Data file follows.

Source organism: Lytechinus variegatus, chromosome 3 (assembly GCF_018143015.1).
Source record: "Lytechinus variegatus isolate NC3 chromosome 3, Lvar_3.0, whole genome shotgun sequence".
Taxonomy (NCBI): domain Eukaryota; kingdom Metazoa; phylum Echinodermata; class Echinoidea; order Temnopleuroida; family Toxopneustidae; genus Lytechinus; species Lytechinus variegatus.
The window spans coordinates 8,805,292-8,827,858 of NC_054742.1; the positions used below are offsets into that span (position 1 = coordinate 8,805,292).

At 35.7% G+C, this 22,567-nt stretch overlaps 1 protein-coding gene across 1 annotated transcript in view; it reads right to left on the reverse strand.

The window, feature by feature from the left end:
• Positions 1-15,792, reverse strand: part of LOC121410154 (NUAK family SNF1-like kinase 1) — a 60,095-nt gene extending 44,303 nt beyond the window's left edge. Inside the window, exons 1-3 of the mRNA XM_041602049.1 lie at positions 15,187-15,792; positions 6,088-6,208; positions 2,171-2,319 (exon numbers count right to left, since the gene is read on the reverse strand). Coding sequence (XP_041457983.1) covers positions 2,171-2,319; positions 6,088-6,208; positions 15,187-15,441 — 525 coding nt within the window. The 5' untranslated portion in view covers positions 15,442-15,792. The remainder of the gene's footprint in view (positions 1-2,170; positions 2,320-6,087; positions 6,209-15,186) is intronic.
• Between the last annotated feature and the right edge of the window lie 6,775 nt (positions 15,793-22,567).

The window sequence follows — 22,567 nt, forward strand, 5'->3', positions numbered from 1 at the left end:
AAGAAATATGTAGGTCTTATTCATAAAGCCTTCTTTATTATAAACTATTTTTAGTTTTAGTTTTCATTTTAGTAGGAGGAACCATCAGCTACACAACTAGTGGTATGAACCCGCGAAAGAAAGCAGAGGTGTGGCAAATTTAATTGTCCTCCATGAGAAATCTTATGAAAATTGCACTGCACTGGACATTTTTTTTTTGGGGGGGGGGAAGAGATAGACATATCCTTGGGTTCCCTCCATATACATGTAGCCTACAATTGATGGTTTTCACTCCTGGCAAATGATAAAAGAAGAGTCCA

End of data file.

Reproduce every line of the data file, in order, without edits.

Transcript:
Source organism: Lytechinus variegatus, chromosome 3 (assembly GCF_018143015.1).
Source record: "Lytechinus variegatus isolate NC3 chromosome 3, Lvar_3.0, whole genome shotgun sequence".
Taxonomy (NCBI): domain Eukaryota; kingdom Metazoa; phylum Echinodermata; class Echinoidea; order Temnopleuroida; family Toxopneustidae; genus Lytechinus; species Lytechinus variegatus.
The window spans coordinates 8,805,292-8,827,858 of NC_054742.1; the positions used below are offsets into that span (position 1 = coordinate 8,805,292).

At 35.7% G+C, this 22,567-nt stretch overlaps 1 protein-coding gene across 1 annotated transcript in view; it reads right to left on the reverse strand.

The window, feature by feature from the left end:
• Positions 1-15,792, reverse strand: part of LOC121410154 (NUAK family SNF1-like kinase 1) — a 60,095-nt gene extending 44,303 nt beyond the window's left edge. Inside the window, exons 1-3 of the mRNA XM_041602049.1 lie at positions 15,187-15,792; positions 6,088-6,208; positions 2,171-2,319 (exon numbers count right to left, since the gene is read on the reverse strand). Coding sequence (XP_041457983.1) covers positions 2,171-2,319; positions 6,088-6,208; positions 15,187-15,441 — 525 coding nt within the window. The 5' untranslated portion in view covers positions 15,442-15,792. The remainder of the gene's footprint in view (positions 1-2,170; positions 2,320-6,087; positions 6,209-15,186) is intronic.
• Between the last annotated feature and the right edge of the window lie 6,775 nt (positions 15,793-22,567).

The window sequence follows — 22,567 nt, forward strand, 5'->3', positions numbered from 1 at the left end:
AAGAAATATGTAGGTCTTATTCATAAAGCCTTCTTTATTATAAACTATTTTTAGTTTTAGTTTTCATTTTAGTAGGAGGAACCATCAGCTACACAACTAGTGGTATGAACCCGCGAAAGAAAGCAGAGGTGTGGCAAATTTAATTGTCCTCCATGAGAAATCTTATGAAAATTGCACTGCACTGGACATTTTTTTTTTGGGGGGGGGGAAGAGATAGACATATCCTTGGGTTCCCTCCATATACATGTAGCCTACAATTGATGGTTTTCACTCCTGGCAAATGATAAAAGAAGAGTCCA